The Evolution of the Demand for Temporary Help Supply Employment in the United States
AbstractThe Bureau of Labor Statistics has reported an extraordinary increase in temporary help supply (THS) employment during the late 1980s and the 1990s. However, little is known about the venues where these THS employees actually work. Our estimates indicate that the proportion of THS employees in each major American industry, except the public sector, increased during 1977-97. By 1997, close to 4 percent of the employees in manufacturing and services were THS workers. In the service sector, the increase was accompanied by a large increase in direct hires. In manufacturing, however, it was accompanied by a decline in direct hiring from its peak in 1989 even though output increased substantially in the 1990s. Practically, all of the growth in THS employment is attributed to a change in the hiring behavior of firms, rather than to a disproportional increase in the size of more THS-intensive industries.
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Bibliographic InfoPaper provided by National Bureau of Economic Research, Inc in its series NBER Working Papers with number 7427.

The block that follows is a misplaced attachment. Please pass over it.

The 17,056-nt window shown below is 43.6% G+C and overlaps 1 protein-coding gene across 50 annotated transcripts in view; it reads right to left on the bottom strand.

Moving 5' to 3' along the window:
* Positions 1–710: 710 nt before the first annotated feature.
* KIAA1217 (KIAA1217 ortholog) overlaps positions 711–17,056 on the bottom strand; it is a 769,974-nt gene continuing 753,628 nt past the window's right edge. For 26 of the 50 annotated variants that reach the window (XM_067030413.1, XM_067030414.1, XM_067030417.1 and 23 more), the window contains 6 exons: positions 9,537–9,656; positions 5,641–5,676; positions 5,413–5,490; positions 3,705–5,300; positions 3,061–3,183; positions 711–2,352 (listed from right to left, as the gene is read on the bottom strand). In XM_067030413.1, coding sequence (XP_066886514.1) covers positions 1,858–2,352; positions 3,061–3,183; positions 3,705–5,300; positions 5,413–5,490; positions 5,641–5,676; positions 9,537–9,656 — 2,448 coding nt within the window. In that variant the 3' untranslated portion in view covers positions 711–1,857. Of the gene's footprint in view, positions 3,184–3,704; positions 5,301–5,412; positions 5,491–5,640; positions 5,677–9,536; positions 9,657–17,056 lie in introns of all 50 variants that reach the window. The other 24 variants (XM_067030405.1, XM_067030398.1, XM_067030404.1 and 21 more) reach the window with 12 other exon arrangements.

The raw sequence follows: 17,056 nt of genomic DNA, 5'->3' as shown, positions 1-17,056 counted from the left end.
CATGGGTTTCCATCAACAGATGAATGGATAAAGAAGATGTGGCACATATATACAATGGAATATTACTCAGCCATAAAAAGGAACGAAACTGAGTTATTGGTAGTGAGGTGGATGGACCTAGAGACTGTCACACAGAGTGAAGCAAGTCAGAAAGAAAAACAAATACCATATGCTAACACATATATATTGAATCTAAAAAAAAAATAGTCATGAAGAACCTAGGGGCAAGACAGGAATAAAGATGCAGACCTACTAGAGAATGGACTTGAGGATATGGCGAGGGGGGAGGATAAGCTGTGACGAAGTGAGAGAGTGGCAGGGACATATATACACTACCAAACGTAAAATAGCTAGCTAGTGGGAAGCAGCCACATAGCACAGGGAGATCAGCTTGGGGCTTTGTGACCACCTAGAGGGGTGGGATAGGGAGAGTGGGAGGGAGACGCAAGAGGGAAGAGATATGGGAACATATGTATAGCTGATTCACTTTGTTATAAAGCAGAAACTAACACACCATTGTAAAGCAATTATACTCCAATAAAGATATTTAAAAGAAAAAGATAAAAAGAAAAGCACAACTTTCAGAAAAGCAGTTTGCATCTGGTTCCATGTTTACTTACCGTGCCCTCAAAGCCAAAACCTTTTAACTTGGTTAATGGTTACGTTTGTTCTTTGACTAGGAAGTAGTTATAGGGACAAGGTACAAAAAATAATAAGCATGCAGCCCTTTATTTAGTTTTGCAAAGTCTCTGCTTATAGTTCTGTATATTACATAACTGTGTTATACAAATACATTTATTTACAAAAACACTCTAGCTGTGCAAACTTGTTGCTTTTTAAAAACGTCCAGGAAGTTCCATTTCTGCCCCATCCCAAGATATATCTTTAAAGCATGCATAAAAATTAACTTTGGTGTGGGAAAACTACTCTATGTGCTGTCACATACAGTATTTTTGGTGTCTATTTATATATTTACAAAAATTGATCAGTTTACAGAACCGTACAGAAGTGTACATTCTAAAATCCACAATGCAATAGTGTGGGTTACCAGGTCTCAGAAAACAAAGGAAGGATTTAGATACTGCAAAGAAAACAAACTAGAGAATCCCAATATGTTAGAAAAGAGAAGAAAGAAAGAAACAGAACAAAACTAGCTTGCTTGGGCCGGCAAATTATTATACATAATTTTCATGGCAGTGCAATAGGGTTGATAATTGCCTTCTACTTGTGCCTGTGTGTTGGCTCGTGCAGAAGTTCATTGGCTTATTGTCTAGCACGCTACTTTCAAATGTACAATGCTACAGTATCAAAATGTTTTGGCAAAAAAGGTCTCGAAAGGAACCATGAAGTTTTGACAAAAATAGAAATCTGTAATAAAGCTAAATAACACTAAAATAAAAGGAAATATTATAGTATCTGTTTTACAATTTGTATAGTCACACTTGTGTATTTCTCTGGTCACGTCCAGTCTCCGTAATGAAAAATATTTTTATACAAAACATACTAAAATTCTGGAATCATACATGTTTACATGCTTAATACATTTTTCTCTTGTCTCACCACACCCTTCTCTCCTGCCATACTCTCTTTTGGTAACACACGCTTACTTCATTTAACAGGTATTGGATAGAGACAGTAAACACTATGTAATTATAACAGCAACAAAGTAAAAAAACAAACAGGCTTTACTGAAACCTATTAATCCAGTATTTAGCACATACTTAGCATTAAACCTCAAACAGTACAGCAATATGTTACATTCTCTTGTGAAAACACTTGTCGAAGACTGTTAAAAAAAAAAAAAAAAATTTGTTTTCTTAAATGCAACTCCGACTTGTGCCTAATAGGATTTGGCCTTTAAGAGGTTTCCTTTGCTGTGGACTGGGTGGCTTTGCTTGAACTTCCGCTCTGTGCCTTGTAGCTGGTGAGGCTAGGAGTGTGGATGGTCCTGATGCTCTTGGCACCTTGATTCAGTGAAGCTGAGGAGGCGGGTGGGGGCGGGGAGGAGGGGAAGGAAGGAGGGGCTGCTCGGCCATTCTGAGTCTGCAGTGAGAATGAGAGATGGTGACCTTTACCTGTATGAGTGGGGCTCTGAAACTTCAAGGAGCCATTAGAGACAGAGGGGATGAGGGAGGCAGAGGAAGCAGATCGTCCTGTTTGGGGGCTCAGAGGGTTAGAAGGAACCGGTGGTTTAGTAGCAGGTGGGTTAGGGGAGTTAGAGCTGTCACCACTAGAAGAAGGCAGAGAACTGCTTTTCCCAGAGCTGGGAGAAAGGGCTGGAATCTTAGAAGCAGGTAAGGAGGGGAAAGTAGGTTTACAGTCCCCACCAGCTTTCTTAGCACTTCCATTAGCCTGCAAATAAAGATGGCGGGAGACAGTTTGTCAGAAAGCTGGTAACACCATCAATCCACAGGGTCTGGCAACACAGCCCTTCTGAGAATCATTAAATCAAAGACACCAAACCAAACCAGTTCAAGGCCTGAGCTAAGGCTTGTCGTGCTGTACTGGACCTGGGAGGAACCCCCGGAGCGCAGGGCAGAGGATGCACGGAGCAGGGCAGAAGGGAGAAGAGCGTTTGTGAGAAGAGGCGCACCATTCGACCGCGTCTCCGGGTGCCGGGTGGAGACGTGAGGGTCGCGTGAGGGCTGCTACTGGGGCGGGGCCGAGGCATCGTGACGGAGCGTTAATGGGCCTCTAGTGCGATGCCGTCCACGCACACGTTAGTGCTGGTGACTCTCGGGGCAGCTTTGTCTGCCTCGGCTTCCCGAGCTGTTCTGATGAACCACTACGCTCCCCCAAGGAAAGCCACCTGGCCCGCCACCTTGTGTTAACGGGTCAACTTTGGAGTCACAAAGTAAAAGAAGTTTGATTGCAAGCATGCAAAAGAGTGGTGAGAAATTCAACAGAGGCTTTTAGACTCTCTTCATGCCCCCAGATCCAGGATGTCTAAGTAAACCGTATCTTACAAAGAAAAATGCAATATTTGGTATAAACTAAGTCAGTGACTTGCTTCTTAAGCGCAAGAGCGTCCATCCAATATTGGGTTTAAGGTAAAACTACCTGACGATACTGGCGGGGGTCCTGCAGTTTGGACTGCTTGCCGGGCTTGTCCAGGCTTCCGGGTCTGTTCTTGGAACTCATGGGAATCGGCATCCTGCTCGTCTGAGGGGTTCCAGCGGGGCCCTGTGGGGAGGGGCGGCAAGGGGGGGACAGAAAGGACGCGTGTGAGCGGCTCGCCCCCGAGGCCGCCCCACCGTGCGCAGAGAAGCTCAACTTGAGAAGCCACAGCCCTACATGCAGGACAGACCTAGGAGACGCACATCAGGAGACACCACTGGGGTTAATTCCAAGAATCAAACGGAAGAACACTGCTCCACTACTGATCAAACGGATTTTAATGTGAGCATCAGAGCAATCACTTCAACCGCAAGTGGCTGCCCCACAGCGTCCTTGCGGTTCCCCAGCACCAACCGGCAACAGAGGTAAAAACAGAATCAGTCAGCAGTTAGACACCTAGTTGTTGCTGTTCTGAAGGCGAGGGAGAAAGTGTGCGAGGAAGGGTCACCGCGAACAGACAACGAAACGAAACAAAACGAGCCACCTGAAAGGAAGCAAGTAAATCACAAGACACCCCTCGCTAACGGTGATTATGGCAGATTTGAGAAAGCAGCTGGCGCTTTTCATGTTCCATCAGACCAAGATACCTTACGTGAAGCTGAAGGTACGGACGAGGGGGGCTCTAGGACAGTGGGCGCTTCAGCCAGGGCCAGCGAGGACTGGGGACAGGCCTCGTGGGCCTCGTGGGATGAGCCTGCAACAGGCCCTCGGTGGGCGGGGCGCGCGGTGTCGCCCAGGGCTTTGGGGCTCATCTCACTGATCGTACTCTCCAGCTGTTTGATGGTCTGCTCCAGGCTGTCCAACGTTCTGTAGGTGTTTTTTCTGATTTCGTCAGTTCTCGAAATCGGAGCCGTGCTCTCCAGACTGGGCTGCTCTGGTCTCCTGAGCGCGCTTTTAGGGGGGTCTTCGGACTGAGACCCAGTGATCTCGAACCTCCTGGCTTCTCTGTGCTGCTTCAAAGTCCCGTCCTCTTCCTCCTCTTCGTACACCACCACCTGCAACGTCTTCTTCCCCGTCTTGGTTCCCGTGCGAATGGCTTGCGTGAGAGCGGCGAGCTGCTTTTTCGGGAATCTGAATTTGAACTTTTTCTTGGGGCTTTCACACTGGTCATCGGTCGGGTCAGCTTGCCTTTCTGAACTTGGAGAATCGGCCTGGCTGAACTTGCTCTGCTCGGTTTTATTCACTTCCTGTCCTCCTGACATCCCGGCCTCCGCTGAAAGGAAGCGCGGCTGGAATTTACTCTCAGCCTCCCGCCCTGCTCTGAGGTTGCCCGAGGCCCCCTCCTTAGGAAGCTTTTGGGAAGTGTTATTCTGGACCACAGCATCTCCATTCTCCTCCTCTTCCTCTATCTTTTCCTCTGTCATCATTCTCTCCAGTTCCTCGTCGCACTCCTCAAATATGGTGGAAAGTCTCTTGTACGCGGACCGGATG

Date of creation: Dec 1999
Date of revision:
Publication status: published as Carre, Francoise et al. (eds.) Nonstandard work: The nature and challenges of changing employment arrangements, Industrial Relations Research Association Series. Ithaca and London: Cornell University Press, ILR Press, 2000.
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Other versions of this item:
- Marcello Estevao & Saul Lach, 1999. "The evolution of the demand for temporary help supply employment in the United States," Finance and Economics Discussion Series 1999-58, Board of Governors of the Federal Reserve System (U.S.).
- J20 - Labor and Demographic Economics - - Demand and Supply of Labor - - - General
- J40 - Labor and Demographic Economics - - Particular Labor Markets - - - General
This paper has been announced in the following NEP Reports:
- NEP-ALL-1999-12-21 (All new papers)
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